Some abbreviations that I will use (CPU = complex physical universe):

e: A CPU exists.
s: A CPU exists and there is a scientific explanation for this fact.
p: A CPU exists and there is a personal explanation for this fact.
n: A CPU exists and there is no explanation for this fact.
t: A CPU exists and the explanation of this fact is that God brought about the existence of a CPU.
f: A CPU exists and the explanation of this fact is that one or more finite gods (who don’t owe their existence to an infinite person/God) brought about the existence of a CPU.
g: God exists.
k: [tautological truths - all the truths of logic, math, and analytic conceptual truths]

The conclusion that we are trying to get to is (TCA15), which can be symbolized this way:

P(e|~g & k) is approximately equal to P(n|k).

The term “approximately equal to” is a bit vague, but in relation to an inductive cosmological argument, I think it is reasonable to think of probability values in terms of tenths: 0, .1, .2, .3, .4, .5, .6, .7, .8, .9, and 1.0.

A probability of 1.0 means certainty, certain truth. A probability of 0 means certain falsehood. Given this general scheme, it is reasonable to interpret the phrase “approximately equal to” as meaning something like “plus-or-minus .1″. For example, a probability of .5 is “approximately equal to” a probability of .4, but NOT “approximately equal to” a probability of .3, and is “approximately equal to” a probability of .6, but NOT to a probability of .7. So, let’s clarify the conclusion accordingly:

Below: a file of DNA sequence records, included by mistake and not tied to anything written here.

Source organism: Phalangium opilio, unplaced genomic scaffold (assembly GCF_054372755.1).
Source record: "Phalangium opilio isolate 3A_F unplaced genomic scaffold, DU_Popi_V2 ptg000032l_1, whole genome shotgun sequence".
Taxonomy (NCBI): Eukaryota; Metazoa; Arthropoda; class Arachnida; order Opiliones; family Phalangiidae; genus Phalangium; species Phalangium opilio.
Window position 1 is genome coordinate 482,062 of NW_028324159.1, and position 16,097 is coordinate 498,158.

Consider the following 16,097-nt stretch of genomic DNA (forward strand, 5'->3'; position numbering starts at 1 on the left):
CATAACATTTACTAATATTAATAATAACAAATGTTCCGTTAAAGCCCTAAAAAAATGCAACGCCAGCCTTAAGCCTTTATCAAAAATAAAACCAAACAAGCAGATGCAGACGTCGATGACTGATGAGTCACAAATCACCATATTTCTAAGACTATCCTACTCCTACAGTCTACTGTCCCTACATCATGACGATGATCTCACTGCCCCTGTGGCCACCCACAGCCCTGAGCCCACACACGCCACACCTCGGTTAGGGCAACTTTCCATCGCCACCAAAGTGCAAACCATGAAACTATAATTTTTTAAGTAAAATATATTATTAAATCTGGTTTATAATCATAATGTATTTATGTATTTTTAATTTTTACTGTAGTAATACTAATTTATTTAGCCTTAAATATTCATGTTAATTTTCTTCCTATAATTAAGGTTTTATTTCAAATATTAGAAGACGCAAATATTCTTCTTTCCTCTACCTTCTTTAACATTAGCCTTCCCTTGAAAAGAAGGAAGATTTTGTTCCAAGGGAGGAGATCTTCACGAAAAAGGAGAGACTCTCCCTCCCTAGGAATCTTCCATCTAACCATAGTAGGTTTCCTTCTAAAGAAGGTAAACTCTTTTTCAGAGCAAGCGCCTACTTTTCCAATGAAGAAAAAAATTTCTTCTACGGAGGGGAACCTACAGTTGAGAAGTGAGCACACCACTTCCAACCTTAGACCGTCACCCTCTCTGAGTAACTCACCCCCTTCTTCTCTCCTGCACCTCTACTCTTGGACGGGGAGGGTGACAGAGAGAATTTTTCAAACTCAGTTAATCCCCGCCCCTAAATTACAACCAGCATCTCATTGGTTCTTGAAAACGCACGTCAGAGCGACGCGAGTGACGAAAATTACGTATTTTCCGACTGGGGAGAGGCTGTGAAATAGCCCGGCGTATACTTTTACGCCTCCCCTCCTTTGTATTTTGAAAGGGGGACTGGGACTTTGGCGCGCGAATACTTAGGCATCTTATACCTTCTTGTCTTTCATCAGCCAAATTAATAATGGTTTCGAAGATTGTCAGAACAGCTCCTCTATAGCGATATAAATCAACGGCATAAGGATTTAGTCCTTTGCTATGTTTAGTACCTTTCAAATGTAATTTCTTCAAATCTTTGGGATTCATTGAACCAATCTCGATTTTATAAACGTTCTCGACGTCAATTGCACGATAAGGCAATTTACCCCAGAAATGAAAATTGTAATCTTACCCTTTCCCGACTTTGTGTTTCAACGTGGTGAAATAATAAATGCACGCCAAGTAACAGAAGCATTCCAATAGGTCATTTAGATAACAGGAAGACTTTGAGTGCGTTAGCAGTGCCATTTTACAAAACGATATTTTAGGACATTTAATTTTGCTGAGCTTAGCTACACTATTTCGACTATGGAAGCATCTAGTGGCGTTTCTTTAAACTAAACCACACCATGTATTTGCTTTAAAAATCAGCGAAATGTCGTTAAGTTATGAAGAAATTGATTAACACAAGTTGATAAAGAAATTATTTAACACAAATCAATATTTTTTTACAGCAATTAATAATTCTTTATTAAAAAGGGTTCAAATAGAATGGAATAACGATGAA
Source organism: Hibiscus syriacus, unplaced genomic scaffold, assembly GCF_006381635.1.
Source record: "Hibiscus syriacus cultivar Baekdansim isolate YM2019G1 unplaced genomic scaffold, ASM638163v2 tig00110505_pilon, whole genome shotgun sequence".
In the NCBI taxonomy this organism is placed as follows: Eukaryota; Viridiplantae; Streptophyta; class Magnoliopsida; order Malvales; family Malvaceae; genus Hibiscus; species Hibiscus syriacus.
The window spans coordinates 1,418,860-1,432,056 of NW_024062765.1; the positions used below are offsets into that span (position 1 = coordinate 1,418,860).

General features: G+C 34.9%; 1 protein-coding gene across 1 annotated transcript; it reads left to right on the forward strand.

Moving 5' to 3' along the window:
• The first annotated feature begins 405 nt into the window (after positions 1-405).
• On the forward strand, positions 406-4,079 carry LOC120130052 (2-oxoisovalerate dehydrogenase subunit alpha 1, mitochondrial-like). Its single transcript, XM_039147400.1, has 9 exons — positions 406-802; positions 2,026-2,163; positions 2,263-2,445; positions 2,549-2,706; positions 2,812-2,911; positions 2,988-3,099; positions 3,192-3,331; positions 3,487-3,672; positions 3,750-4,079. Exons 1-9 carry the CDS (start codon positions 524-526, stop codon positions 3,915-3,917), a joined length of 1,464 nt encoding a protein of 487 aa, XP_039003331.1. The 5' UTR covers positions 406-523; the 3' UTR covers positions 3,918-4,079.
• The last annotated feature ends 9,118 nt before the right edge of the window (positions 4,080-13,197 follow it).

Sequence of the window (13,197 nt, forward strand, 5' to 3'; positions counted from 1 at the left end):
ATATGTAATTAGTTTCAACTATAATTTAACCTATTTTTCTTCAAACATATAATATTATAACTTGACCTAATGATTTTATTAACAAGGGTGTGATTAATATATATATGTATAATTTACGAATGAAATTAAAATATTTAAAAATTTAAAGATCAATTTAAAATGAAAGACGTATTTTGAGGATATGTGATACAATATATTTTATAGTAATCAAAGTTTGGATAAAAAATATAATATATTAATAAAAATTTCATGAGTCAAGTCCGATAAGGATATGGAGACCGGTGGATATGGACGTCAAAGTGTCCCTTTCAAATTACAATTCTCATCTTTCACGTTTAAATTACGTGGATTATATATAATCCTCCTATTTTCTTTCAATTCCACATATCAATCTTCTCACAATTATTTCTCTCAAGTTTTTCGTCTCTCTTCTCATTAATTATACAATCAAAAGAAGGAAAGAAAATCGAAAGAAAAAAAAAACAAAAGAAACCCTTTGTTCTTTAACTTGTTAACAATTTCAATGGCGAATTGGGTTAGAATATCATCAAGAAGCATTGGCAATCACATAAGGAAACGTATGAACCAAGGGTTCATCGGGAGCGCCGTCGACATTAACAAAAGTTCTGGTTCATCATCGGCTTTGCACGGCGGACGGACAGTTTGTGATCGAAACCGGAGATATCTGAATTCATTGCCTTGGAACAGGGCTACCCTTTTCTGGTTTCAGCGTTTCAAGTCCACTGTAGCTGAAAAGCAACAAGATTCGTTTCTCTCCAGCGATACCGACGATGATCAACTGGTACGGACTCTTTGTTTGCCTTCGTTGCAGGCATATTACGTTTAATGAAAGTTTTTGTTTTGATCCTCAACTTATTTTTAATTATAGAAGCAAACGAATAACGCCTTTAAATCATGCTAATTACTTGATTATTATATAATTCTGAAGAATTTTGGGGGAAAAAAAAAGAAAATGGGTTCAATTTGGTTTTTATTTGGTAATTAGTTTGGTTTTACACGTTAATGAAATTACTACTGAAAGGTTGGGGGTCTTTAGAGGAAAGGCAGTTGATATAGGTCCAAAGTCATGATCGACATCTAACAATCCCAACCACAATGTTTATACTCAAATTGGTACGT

Conclusion: P(e|~g & k) is equal to P(n|k), plus-or-minus .1

NOTE: Since probability values do not go below 0 or above 1.0, P(e|~g & k) cannot be equal to -.1, even if P(n|k) is equal to 0. Similarly, P(e|~g & k) cannot be equal to 1.1 even if P(n|k) is equal to 1.0.

Let’s put some of the premises on the table.

e could not, as we have seen, have a scientific explanation.

This claim might be represented as ~s. But Swinburne’s claim is actually a bit stronger. His claim is that it is logically impossible that the existence of a complex universe has a scientific explanation. This could be symbolized using a conditional probability claim:

(P1) P(s|k) = 0